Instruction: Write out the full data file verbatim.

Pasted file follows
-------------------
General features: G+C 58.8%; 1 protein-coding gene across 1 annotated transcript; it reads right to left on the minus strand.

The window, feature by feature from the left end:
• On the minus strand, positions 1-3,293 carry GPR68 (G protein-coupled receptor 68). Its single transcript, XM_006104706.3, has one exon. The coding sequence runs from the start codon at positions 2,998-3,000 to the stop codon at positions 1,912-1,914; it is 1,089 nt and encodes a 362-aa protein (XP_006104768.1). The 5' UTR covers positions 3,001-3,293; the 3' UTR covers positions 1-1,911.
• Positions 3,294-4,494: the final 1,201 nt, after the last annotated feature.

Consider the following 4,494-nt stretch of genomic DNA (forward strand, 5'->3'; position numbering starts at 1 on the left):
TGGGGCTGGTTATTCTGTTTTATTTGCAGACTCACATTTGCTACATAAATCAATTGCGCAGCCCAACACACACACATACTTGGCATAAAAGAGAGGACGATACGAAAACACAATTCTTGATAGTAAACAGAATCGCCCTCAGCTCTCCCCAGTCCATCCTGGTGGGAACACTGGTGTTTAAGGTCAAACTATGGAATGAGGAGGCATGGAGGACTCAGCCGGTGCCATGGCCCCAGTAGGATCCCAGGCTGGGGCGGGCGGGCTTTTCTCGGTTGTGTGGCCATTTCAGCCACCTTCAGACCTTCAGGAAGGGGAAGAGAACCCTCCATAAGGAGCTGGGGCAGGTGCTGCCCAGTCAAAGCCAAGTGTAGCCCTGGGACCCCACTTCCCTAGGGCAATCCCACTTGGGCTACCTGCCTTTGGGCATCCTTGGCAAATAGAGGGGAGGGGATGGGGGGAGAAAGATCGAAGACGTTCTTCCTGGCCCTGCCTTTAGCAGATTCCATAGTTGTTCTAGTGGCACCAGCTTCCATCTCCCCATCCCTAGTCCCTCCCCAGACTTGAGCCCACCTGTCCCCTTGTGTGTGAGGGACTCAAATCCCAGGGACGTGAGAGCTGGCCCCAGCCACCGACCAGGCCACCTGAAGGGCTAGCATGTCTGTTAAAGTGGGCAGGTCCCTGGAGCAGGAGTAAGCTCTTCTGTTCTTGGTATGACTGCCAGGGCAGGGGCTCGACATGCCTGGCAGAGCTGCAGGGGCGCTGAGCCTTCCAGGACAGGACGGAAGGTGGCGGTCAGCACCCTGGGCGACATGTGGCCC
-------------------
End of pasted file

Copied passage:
General features: G+C 58.8%; 1 protein-coding gene across 1 annotated transcript; it reads right to left on the minus strand.

The window, feature by feature from the left end:
• On the minus strand, positions 1-3,293 carry GPR68 (G protein-coupled receptor 68). Its single transcript, XM_006104706.3, has one exon. The coding sequence runs from the start codon at positions 2,998-3,000 to the stop codon at positions 1,912-1,914; it is 1,089 nt and encodes a 362-aa protein (XP_006104768.1). The 5' UTR covers positions 3,001-3,293; the 3' UTR covers positions 1-1,911.
• Positions 3,294-4,494: the final 1,201 nt, after the last annotated feature.

Consider the following 4,494-nt stretch of genomic DNA (forward strand, 5'->3'; position numbering starts at 1 on the left):
TGGGGCTGGTTATTCTGTTTTATTTGCAGACTCACATTTGCTACATAAATCAATTGCGCAGCCCAACACACACACATACTTGGCATAAAAGAGAGGACGATACGAAAACACAATTCTTGATAGTAAACAGAATCGCCCTCAGCTCTCCCCAGTCCATCCTGGTGGGAACACTGGTGTTTAAGGTCAAACTATGGAATGAGGAGGCATGGAGGACTCAGCCGGTGCCATGGCCCCAGTAGGATCCCAGGCTGGGGCGGGCGGGCTTTTCTCGGTTGTGTGGCCATTTCAGCCACCTTCAGACCTTCAGGAAGGGGAAGAGAACCCTCCATAAGGAGCTGGGGCAGGTGCTGCCCAGTCAAAGCCAAGTGTAGCCCTGGGACCCCACTTCCCTAGGGCAATCCCACTTGGGCTACCTGCCTTTGGGCATCCTTGGCAAATAGAGGGGAGGGGATGGGGGGAGAAAGATCGAAGACGTTCTTCCTGGCCCTGCCTTTAGCAGATTCCATAGTTGTTCTAGTGGCACCAGCTTCCATCTCCCCATCCCTAGTCCCTCCCCAGACTTGAGCCCACCTGTCCCCTTGTGTGTGAGGGACTCAAATCCCAGGGACGTGAGAGCTGGCCCCAGCCACCGACCAGGCCACCTGAAGGGCTAGCATGTCTGTTAAAGTGGGCAGGTCCCTGGAGCAGGAGTAAGCTCTTCTGTTCTTGGTATGACTGCCAGGGCAGGGGCTCGACATGCCTGGCAGAGCTGCAGGGGCGCTGAGCCTTCCAGGACAGGACGGAAGGTGGCGGTCAGCACCCTGGGCGACATGTGGCCC